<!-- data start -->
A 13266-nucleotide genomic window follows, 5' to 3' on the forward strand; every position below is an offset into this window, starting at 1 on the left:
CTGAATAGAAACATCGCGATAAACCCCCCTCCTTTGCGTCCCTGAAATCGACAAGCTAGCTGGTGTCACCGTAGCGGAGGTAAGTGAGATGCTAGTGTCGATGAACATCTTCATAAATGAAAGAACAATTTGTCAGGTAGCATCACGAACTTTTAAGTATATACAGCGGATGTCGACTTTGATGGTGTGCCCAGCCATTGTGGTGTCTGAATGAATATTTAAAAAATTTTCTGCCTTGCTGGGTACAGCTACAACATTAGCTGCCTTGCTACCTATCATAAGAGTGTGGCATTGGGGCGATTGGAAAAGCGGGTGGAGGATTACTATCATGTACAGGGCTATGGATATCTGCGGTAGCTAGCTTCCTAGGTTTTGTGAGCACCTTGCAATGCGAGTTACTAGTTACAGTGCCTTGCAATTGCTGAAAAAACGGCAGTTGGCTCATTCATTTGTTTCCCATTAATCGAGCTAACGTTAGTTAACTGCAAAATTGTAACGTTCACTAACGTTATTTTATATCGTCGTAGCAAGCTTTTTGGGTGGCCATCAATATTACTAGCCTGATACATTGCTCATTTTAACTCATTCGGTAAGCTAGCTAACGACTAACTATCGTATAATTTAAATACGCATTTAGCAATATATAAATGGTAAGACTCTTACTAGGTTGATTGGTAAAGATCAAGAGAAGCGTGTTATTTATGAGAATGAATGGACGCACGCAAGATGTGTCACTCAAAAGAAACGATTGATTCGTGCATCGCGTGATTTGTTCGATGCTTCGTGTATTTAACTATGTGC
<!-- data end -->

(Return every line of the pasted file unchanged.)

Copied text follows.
A 13266-nucleotide genomic window follows, 5' to 3' on the forward strand; every position below is an offset into this window, starting at 1 on the left:
CTGAATAGAAACATCGCGATAAACCCCCCTCCTTTGCGTCCCTGAAATCGACAAGCTAGCTGGTGTCACCGTAGCGGAGGTAAGTGAGATGCTAGTGTCGATGAACATCTTCATAAATGAAAGAACAATTTGTCAGGTAGCATCACGAACTTTTAAGTATATACAGCGGATGTCGACTTTGATGGTGTGCCCAGCCATTGTGGTGTCTGAATGAATATTTAAAAAATTTTCTGCCTTGCTGGGTACAGCTACAACATTAGCTGCCTTGCTACCTATCATAAGAGTGTGGCATTGGGGCGATTGGAAAAGCGGGTGGAGGATTACTATCATGTACAGGGCTATGGATATCTGCGGTAGCTAGCTTCCTAGGTTTTGTGAGCACCTTGCAATGCGAGTTACTAGTTACAGTGCCTTGCAATTGCTGAAAAAACGGCAGTTGGCTCATTCATTTGTTTCCCATTAATCGAGCTAACGTTAGTTAACTGCAAAATTGTAACGTTCACTAACGTTATTTTATATCGTCGTAGCAAGCTTTTTGGGTGGCCATCAATATTACTAGCCTGATACATTGCTCATTTTAACTCATTCGGTAAGCTAGCTAACGACTAACTATCGTATAATTTAAATACGCATTTAGCAATATATAAATGGTAAGACTCTTACTAGGTTGATTGGTAAAGATCAAGAGAAGCGTGTTATTTATGAGAATGAATGGACGCACGCAAGATGTGTCACTCAAAAGAAACGATTGATTCGTGCATCGCGTGATTTGTTCGATGCTTCGTGTATTTAACTATGTGC